By Saidah Asilah Abdul Shukor
Gain insight on what are money market funds and income portfolio. Explore these alternatives to saving accounts and fixed deposits in a low interest rate environment as shared by a licensed financial planner.
Knowing your alternatives and option
Do you know what alternatives are available to savings accounts and fixed deposits? What investment options are there available to provide income, safety of principal, and liquidity? If you are unsure of your options, the time is ripe for you to learn about money market funds.
Once, I had a client who was strictly about three options when it came to parking his money. Fixed priced Amanah Saham Nasional funds, savings account, and last but not least fixed deposits. He had no idea about other alternative investments that guarantee principal yet offer liquidity.
It is not wrong to have conservative investment preferences. If a client prefers to preserve his nest egg than risk it in search of larger gains, or if he needs funds within the next few months for a down payment on a house or for emergency purposes, a more conservative approach will be recommended. For example, the most conservative allocation would be 100% investment in savings account or fixed deposits.
However, savings and fixed deposits have a lower rate of return. Referring to the figure below, as you take on more risk the potential returns are higher as well. Depending on your financial goals, you will want to find the right type of investments that meets your priorities. Below we will be exploring low risk investments that may serve as a good alternative to savings and fixed deposits while providing better returns and not taking on too much risk.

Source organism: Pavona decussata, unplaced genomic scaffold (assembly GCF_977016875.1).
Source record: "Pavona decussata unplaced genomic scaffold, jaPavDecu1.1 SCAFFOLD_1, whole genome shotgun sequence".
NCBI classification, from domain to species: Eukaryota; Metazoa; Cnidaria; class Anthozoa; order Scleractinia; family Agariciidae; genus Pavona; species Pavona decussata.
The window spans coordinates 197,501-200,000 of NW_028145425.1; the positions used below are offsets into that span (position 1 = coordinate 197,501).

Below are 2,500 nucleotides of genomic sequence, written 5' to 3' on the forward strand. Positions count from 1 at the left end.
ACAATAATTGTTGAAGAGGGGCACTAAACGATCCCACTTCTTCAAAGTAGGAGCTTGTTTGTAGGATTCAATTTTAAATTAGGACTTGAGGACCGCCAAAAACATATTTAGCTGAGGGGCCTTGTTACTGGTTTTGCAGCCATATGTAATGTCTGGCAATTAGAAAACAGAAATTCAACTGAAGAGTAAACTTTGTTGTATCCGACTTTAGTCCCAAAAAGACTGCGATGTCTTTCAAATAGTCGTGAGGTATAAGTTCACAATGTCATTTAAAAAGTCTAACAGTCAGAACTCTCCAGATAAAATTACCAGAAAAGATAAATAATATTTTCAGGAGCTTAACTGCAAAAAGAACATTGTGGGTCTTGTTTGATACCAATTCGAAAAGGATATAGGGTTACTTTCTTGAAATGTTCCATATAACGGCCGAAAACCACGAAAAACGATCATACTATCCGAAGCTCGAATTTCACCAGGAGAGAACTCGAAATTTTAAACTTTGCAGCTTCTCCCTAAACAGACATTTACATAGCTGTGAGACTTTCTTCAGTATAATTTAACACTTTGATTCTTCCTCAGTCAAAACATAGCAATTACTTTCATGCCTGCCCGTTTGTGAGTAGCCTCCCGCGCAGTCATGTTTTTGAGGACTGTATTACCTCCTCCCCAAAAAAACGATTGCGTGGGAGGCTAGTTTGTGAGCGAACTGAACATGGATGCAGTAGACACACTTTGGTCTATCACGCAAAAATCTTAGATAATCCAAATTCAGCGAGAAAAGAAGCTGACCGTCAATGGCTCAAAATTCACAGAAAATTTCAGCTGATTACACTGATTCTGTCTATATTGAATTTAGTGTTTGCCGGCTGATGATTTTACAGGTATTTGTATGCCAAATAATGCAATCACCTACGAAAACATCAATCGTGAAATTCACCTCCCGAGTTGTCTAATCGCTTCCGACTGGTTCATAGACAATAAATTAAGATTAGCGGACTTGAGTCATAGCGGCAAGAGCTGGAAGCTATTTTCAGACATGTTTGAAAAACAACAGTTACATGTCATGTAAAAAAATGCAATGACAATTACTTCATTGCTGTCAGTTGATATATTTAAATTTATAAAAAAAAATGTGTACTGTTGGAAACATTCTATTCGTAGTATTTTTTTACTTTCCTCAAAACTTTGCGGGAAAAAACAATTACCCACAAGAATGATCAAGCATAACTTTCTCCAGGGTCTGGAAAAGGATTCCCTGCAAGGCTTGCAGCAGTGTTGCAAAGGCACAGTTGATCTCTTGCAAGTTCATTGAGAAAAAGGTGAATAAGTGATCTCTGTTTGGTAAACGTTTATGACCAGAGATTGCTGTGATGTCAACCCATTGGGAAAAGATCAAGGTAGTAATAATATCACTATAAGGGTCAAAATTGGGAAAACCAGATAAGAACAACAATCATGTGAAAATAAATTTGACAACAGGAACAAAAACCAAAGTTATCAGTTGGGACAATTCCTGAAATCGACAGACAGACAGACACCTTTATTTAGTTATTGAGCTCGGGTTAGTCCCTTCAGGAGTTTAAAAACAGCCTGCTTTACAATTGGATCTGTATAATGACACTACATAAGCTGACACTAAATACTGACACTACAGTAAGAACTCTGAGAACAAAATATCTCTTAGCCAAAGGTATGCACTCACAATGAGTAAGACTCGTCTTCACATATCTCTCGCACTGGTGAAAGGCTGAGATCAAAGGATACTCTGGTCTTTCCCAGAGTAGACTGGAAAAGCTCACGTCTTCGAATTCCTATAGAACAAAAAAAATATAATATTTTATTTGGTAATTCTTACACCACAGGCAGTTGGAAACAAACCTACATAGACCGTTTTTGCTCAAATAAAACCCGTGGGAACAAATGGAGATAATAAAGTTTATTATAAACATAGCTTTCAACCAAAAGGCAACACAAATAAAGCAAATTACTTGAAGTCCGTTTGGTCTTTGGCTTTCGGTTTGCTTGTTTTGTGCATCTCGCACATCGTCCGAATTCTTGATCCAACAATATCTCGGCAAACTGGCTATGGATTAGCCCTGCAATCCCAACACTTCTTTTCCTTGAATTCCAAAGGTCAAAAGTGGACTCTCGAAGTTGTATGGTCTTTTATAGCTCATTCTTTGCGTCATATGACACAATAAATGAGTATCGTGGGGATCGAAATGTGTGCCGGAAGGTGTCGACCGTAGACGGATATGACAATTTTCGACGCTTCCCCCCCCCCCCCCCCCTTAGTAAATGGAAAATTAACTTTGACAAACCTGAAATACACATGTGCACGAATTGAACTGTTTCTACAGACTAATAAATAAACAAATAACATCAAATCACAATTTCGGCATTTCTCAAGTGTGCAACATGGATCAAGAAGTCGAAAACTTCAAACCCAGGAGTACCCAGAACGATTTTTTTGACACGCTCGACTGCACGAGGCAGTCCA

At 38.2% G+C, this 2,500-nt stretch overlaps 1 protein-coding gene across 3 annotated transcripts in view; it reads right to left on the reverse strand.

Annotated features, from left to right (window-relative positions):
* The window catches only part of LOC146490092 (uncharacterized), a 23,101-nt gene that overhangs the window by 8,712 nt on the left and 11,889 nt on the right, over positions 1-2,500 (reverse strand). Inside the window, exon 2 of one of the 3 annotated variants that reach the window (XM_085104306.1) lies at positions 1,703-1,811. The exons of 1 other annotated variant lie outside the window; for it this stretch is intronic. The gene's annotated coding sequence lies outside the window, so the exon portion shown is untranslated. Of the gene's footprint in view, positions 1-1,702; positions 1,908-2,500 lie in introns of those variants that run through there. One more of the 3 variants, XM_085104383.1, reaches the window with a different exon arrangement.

Malaysia’s interest rate and our economy
It would be remiss to talk about returns from savings and fixed deposits without covering interest rates briefly. Essentially, the interest rate is a cost of money. It is the price you pay when to borrow money and the reward you receive when you lend it to someone else. In Malaysia, Bank Negara Malaysia (BNM) uses the monetary policy to reduce official interest rates when economy growth is too slow and spur the economy.
We are in the fourth consecutive reduction of Overnight Policy Rates (OPR) by Bank Negara Malaysia in the year 2020 itself. It is the lowest rate in 16 years to a record low of 1.75% bps. Some economists predict the OPR will be cut again in late 2020, when the moratorium ends in September.
A look at the state of fixed deposits
Bank regularly promote fixed deposits (FD) to the customers with different tenure of offerings. Fixed deposits are a financial instrument from banks providing FD holders with higher returns than a normal saving account. For more information on FD, you can refer to this fixed deposit article.
FD rates are affected by BNM base rate which is different depending on the bank. Some 3 months or 1 year. Current practices of relying on fixed deposits may not relevant anymore.
“Inflation rate on CAGR (compound annual growth rate) 1985 and 2019 is about 2.5% per annum. Therefore, putting all the money in FD now would mean the depositors will likely be worse off as the returns are not able to offset the inflation rate.” ~Dr Mohd Afzanizam Abdul Rashid, Chief Economist Bank Islam Malaysia